Timothy C. Hain,
Main ITG/TTG page. Please read our disclaimer. Last edited: June 18, 2009 .
The cheapest approach appears to be the simple needle injection method. There does not seem to be much of an advantage to the butterfly catheter. The idea behind the Micro-Wick and Microcatheter is to provide a lower level, steady exposure to gentamicin. While the logic is reasonable, practically at the present writing, it doesn't seem to matter what delivery system is used to administer gentamicin. The Silverstein "Micro-Wick" requires a tympanostomy tube. The Microcatheter pump also requires a more invasive approach.
A small amount of gentamicin solution is made up by the pharmacy, in concentrations of 20 to 40 mg/ml, buffered with bicarbonate. The purpose of the buffer is to prevent irritation of the middle ear due to pH. A small amount of lidocaine may also be added to the mixture, to make the process less painful.
A TB syringe is used fit with a small spinal needle, containing 1 cc, and the solution is injected so as to fill the middle ear. The spinal needle is bent so that the doctor can place the needle without having the syringe obscuring his/her vision. The solution is left in the middle ear for 30 minutes, by having the subject lie flat.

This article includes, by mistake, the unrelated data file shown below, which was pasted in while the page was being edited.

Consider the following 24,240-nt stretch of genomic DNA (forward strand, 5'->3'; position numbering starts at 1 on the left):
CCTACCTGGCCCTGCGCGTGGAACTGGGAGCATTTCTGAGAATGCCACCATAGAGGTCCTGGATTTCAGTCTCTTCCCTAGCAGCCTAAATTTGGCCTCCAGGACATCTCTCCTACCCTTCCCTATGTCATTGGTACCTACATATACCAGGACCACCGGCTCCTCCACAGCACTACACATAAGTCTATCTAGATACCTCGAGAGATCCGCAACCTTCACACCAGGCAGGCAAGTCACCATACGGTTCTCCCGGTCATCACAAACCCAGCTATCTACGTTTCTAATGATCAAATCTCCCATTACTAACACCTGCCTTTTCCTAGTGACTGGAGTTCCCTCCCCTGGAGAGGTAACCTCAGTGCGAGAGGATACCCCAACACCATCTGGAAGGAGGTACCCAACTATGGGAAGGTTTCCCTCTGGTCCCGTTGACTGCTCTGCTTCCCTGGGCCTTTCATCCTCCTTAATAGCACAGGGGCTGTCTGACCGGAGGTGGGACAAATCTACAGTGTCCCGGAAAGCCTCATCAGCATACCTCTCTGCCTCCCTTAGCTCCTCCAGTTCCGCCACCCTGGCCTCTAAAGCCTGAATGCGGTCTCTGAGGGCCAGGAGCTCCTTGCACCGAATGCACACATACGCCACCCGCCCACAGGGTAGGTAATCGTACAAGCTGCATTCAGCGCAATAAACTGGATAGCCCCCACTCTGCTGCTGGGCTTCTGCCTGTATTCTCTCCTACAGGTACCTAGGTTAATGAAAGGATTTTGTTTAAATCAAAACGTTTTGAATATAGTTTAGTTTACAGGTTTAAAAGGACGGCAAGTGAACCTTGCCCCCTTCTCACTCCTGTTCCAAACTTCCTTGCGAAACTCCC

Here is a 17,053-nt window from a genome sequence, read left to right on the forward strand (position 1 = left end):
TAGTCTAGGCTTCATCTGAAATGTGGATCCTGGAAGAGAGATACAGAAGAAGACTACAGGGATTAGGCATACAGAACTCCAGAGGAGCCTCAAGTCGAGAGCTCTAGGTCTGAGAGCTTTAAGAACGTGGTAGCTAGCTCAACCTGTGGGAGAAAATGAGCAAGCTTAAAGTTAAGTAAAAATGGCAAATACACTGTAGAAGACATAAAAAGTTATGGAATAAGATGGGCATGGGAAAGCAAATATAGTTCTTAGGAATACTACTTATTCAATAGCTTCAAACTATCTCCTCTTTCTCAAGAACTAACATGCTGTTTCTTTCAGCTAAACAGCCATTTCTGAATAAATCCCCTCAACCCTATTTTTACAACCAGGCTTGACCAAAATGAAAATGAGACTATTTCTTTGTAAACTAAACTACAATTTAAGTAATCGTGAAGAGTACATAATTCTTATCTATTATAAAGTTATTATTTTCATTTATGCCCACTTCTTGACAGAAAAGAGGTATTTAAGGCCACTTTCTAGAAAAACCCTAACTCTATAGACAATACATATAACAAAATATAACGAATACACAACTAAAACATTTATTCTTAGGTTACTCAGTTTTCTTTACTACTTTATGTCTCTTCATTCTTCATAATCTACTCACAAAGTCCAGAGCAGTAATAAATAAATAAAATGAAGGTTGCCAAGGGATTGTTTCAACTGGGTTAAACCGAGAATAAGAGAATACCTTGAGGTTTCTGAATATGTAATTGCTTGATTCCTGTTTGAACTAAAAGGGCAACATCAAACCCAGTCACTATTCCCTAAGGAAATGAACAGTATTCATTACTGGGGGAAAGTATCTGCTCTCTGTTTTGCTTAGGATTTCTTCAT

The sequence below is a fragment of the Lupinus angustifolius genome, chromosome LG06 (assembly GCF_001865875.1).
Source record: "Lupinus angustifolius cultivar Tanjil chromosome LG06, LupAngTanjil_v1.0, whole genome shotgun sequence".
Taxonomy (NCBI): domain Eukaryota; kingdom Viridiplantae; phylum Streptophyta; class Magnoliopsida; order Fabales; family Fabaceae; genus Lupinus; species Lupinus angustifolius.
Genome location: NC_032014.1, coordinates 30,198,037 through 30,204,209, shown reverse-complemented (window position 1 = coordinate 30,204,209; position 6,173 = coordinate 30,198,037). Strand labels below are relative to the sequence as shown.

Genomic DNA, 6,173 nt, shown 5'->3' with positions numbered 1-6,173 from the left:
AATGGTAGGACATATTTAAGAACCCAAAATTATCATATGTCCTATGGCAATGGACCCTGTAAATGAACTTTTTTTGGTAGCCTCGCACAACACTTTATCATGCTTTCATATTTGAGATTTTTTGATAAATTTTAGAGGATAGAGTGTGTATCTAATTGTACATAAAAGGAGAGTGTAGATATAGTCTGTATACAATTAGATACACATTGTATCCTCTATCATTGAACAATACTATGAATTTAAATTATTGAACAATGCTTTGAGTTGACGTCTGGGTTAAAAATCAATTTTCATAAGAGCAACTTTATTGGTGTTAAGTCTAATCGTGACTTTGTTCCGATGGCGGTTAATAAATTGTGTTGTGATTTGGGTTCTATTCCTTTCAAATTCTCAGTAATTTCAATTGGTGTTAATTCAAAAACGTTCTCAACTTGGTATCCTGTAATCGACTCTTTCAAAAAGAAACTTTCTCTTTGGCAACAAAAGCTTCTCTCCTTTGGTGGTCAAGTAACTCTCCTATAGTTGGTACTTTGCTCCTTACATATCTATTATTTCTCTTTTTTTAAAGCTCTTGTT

After 30 minutes have passed, an attempt is made to clear it from the middle ear through the eustachian tube by having the subject sit upright and "pop" their ears. Sometimes an attempt is made to provide a "vent" with a second small hole in the TM. The idea is to ensure that the drug leaves the middle ear after 30 minutes. This seems to be a reasonable procedure to us, at least for people who are unable to clear the drug after 30 minutes. This can be ascertained by looking to see if the drug is in the middle ear (perhaps it would be a good idea to use a colored solution ?). Whether or not clearing the drug from the middle ear is important in obtaining predictable results has not been studied, but we suspect that it is.
This is presently the preferred dosing regimen. One injection is given, and the patient is rechecked at one month (or 2 months). If symptoms are unchanged in the 2nd half of the preceding month, and there are no signs of drug effect on vestibular function and hearing, a second injection is given.
For weekly injections, between one and 6 injections are administered, typically once/week.